As the superhero film took home three awards, the CIA dedicated a Twitter thread to exploring the technology depicted in the film - and how fictional aspects of the film such as vibranium could be used in real life.
The thread was part of the agency’s Reel vs Real series, which compares technology seen on film to technology “available to real-world intelligence officers today,” and began by asking the agency’s followers if they knew what vibranium was.
According to the CIA’s poll, most of the agency’s more than 2m followers knew that the metal that drive’s Wakanda is “total fiction”.
In a follow-up tweet, the CIA confirmed that vibranium isn’t real - after acknowledging that it would be “great for spies”.
The CIA wrote: “The vibranium in Black Panther’s suit protects him from kinetic damage and vibranium sneakers are both super-quiet and amazing shock absorbers for jumping. Those would be great for spies, right?
“Too bad vibranium isn’t real.”
In #BlackPanther, a unique metal called #vibranium helped the fictional African nation of #Wakanda become the most technologically advanced country on the planet.#ReelvsRealCIA #Oscars
Do you think vibranium is:— CIA (@CIA)February 25, 2019
The agency then turned its fact-checking, backed up by an article written by a spy named “Rebecca,” to other aspects of the Marvel film’s technology - including Lesotho blankets, holograms, and Panther Habitat.
One of the least plausible technologies in #BlackPanther, but if you could weave carbon nanotubes into a cloak & add in some hologram effects, you’d have a shield that would be the envy of any intel service operating in a warzone.#ReelvsRealCIA #BlackPanther— CIA (@CIA)February 25, 2019
Rather than suits for superheroes, in the real world people are interested in nanoparticles for biotech & medicine, but the world’s spy agencies might like outfits that could reform on the fly in order to foil surveillance.#ReelvsRealCIA #BlackPanther— CIA (@CIA)February 25, 2019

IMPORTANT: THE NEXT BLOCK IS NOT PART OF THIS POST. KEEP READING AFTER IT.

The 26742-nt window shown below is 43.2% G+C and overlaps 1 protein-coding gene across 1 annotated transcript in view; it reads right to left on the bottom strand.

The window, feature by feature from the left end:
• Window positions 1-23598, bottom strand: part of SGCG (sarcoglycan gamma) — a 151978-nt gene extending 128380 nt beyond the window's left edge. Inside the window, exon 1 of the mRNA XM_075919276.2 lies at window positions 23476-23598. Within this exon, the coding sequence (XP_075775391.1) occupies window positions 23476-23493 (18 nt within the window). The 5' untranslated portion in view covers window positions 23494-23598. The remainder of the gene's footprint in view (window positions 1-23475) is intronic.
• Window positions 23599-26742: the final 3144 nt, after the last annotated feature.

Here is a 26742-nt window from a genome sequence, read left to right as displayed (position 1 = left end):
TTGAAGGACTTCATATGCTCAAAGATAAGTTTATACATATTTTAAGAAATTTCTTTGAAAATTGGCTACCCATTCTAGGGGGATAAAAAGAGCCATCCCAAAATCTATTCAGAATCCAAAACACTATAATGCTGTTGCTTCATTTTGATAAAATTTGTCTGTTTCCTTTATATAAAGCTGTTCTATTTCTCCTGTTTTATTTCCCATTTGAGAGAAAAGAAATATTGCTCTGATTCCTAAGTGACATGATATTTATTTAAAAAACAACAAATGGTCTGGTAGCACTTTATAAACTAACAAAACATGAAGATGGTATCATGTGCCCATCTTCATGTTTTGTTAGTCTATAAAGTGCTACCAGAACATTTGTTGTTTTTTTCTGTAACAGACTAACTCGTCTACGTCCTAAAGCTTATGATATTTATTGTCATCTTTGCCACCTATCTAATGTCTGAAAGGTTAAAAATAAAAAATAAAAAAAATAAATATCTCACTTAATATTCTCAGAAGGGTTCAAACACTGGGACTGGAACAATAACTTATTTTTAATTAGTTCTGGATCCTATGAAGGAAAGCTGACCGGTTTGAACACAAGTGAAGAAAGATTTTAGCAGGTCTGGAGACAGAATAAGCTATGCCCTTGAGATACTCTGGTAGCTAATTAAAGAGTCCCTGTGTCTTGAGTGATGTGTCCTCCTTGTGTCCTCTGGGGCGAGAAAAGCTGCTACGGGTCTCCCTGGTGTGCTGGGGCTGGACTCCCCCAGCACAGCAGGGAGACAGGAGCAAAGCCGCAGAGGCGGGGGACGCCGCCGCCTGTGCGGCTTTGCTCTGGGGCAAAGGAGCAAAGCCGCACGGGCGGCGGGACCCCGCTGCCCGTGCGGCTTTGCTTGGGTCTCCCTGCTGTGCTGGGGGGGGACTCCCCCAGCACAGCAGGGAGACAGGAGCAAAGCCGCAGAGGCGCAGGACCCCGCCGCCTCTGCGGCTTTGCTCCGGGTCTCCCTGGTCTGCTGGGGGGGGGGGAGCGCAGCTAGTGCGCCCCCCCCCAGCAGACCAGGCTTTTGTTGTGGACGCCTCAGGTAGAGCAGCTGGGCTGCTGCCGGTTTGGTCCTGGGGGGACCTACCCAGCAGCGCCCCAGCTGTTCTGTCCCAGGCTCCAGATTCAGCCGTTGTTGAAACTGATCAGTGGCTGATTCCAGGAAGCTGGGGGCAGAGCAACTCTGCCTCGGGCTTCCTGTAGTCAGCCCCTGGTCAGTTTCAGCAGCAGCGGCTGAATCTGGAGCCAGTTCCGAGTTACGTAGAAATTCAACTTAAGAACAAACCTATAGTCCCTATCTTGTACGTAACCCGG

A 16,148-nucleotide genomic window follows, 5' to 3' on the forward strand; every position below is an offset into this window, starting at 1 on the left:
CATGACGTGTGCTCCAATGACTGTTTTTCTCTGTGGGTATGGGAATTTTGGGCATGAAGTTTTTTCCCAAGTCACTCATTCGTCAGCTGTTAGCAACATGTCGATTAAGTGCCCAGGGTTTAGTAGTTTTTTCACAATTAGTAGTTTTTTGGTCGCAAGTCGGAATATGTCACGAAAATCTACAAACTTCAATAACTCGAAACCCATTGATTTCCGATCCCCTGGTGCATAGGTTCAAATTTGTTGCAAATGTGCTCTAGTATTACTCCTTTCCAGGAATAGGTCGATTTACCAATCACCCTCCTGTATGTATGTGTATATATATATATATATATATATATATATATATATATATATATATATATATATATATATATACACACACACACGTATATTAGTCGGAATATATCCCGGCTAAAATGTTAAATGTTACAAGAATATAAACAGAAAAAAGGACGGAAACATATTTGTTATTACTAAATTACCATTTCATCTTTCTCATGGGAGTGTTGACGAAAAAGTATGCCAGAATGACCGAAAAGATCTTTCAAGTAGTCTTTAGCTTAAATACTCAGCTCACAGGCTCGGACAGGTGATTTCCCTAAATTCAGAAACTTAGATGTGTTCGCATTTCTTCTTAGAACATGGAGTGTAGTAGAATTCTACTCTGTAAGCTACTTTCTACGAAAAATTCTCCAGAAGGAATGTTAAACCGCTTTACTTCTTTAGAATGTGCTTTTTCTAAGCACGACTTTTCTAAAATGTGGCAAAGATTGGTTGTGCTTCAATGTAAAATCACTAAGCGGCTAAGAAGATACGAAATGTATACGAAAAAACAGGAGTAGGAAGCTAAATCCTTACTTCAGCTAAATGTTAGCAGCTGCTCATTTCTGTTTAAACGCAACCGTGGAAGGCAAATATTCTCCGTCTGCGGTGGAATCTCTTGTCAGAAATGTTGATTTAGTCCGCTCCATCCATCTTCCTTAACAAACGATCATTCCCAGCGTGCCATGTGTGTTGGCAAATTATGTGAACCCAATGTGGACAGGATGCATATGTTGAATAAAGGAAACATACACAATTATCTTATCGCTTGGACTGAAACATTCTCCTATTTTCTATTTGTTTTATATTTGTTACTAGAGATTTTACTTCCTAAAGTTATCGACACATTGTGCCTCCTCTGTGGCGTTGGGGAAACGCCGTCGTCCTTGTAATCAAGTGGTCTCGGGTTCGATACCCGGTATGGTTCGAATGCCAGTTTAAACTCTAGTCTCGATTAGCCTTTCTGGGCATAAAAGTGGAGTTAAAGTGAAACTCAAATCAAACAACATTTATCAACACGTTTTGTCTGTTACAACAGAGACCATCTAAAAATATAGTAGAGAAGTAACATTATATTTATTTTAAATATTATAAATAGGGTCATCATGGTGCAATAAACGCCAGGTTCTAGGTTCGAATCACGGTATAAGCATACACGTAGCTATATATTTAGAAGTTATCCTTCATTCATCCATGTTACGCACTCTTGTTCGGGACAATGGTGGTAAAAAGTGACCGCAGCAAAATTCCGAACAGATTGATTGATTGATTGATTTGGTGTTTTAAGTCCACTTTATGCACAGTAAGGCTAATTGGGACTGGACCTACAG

According to the CIA, Lesotho blankets were one of the “least plausible technologies” in Black Panther - whereas holograms are “real-life hot tech right now”.
As for Panther Habitat, the agency said the technology would be more useful in the real world as nanoparticles for biotech and medicine.
“But the world’s spy agencies might like outfits that could reform on the fly in order to foil surveillance,” the CIA said.
The CIA concluded its Black Panther-inspired tweeting by wishing luck to the film and all other nominees at the award show.
Thanks for joining us for #ReelvsRealCIA #Wakanda. Good luck to #BlackPanther & all the @TheAcademy nominees at tonight’s #Oscars.
For more Reel vs Real CIA, see: https://t.co/ZAdWlIwJfM
To explore Wakandan technology today w/a CIA scientist, see: https://t.co/B0iV7cufqA pic.twitter.com/Z7A8WYF99L— CIA (@CIA)February 25, 2019
Although some people found the CIA’s tweets informative, others were simply confused.
“This is like when your parents get Facebook and start posting things,” one person wrote.
Another person asked the agency: “How do you have time to even tweet?”